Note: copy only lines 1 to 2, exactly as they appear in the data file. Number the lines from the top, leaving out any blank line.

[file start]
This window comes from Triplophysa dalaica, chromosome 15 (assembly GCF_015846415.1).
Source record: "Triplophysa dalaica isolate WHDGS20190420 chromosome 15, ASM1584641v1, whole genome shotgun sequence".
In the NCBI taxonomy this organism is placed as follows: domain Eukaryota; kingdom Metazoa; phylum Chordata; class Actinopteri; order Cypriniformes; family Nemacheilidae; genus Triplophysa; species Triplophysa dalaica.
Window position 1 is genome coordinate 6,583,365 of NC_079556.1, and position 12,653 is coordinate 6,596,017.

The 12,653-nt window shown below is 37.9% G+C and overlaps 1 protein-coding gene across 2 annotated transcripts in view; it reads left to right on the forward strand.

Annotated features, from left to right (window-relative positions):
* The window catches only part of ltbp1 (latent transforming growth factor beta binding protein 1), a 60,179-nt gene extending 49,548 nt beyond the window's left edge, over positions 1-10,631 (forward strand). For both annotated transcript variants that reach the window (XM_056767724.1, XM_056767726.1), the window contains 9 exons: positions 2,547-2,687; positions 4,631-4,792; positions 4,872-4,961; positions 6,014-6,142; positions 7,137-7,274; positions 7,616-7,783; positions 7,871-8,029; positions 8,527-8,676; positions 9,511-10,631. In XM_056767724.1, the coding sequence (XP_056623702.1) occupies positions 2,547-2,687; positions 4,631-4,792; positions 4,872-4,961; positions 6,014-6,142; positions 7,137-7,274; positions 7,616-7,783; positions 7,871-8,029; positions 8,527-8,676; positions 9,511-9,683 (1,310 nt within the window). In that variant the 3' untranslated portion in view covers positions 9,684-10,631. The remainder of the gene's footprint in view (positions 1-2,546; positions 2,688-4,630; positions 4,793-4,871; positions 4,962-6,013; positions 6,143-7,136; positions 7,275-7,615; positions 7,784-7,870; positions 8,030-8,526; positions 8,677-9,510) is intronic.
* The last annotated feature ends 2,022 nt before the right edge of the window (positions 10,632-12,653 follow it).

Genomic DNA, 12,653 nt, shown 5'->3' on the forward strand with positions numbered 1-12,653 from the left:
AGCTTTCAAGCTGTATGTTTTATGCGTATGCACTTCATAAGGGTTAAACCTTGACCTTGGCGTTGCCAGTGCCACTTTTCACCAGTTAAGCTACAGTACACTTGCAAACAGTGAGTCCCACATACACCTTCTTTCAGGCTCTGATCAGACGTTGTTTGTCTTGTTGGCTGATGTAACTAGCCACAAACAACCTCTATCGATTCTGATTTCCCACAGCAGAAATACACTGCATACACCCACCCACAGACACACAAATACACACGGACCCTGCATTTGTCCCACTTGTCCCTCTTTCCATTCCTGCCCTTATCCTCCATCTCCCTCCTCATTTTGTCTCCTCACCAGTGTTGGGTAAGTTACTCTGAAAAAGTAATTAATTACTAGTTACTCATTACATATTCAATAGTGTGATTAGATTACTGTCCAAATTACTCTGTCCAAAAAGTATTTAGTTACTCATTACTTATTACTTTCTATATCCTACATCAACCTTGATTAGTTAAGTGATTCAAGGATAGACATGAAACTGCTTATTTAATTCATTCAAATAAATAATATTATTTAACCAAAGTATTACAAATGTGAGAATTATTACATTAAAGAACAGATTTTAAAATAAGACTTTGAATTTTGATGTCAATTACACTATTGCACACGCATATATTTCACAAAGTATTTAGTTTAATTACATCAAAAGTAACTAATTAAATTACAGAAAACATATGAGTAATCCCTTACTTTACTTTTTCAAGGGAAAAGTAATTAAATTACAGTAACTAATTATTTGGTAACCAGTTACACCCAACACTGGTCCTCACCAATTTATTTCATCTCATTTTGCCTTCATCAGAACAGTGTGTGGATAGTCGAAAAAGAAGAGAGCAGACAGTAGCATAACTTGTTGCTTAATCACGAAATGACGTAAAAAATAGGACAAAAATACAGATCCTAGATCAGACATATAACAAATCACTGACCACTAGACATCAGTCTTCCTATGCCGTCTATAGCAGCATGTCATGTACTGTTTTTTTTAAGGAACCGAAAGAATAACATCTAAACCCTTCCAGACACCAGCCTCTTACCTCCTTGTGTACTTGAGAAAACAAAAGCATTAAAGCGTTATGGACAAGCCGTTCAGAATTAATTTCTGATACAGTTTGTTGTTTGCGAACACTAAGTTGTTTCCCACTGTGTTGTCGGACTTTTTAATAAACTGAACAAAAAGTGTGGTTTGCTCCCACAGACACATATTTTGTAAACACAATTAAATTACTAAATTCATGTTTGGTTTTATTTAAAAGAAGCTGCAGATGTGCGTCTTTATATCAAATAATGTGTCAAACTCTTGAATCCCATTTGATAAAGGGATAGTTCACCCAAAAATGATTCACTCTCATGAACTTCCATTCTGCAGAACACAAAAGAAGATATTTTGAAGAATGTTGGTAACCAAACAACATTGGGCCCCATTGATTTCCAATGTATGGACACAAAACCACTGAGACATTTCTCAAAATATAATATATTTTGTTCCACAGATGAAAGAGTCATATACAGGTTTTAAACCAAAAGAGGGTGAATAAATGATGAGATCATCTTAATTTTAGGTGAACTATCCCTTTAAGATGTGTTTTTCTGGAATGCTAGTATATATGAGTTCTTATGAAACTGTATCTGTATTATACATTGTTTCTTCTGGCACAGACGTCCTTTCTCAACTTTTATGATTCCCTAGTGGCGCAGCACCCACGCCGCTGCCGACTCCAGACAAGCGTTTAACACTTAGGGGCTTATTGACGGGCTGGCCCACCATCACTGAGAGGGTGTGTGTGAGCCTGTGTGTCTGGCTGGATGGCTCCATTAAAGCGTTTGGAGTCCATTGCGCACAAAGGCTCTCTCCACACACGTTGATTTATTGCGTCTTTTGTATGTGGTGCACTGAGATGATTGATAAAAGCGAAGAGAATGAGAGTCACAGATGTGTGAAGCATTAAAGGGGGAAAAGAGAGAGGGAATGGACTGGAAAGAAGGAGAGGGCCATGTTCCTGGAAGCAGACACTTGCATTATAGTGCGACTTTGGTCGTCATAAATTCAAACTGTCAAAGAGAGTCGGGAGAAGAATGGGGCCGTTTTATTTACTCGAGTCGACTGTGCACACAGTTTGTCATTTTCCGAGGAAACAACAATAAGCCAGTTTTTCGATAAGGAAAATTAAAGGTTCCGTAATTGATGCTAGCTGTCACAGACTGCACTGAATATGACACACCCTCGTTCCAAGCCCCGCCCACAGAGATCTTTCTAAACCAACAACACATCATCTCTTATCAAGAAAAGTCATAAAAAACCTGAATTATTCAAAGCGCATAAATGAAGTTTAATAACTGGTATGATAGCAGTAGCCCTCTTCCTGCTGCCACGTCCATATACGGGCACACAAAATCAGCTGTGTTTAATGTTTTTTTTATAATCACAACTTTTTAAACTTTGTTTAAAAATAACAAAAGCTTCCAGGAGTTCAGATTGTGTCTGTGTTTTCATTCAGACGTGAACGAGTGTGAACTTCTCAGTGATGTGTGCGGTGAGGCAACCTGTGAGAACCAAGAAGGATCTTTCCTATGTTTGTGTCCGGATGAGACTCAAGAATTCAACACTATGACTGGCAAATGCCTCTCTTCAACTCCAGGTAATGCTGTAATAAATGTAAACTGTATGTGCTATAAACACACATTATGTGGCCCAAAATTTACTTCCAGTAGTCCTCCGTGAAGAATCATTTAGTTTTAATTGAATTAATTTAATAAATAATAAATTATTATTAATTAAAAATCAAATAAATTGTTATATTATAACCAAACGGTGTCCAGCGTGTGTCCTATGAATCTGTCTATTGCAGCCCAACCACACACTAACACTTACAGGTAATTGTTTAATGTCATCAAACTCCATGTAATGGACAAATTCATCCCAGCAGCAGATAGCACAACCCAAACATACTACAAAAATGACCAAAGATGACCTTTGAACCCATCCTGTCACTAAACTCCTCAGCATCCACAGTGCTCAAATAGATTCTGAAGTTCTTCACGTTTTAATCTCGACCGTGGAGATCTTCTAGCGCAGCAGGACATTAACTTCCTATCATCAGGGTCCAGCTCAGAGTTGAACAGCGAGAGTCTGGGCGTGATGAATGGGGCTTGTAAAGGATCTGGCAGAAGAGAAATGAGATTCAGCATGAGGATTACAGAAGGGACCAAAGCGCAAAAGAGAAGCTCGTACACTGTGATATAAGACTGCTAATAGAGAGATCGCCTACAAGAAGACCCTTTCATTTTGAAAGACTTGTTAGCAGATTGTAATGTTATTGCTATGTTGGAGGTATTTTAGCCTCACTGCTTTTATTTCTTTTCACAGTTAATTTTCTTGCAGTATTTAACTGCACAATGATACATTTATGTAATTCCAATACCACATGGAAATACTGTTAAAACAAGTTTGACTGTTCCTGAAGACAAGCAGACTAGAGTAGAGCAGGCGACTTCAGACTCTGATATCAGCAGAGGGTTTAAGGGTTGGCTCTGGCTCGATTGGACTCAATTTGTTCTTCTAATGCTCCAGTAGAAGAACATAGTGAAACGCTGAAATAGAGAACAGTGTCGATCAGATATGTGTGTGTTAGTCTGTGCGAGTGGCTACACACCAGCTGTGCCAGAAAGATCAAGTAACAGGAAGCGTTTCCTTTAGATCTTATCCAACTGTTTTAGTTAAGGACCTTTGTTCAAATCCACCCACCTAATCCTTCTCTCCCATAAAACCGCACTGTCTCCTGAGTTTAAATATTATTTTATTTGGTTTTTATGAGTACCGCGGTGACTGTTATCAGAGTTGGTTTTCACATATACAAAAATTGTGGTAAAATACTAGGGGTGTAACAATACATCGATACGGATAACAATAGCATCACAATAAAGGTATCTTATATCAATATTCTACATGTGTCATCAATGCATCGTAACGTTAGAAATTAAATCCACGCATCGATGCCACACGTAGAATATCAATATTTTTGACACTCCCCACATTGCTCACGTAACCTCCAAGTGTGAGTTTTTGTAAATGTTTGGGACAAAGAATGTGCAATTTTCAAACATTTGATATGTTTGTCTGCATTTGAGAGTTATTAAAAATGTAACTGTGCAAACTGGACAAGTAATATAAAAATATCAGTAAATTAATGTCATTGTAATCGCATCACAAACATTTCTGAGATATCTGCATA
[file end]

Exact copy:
This window comes from Triplophysa dalaica, chromosome 15 (assembly GCF_015846415.1).
Source record: "Triplophysa dalaica isolate WHDGS20190420 chromosome 15, ASM1584641v1, whole genome shotgun sequence".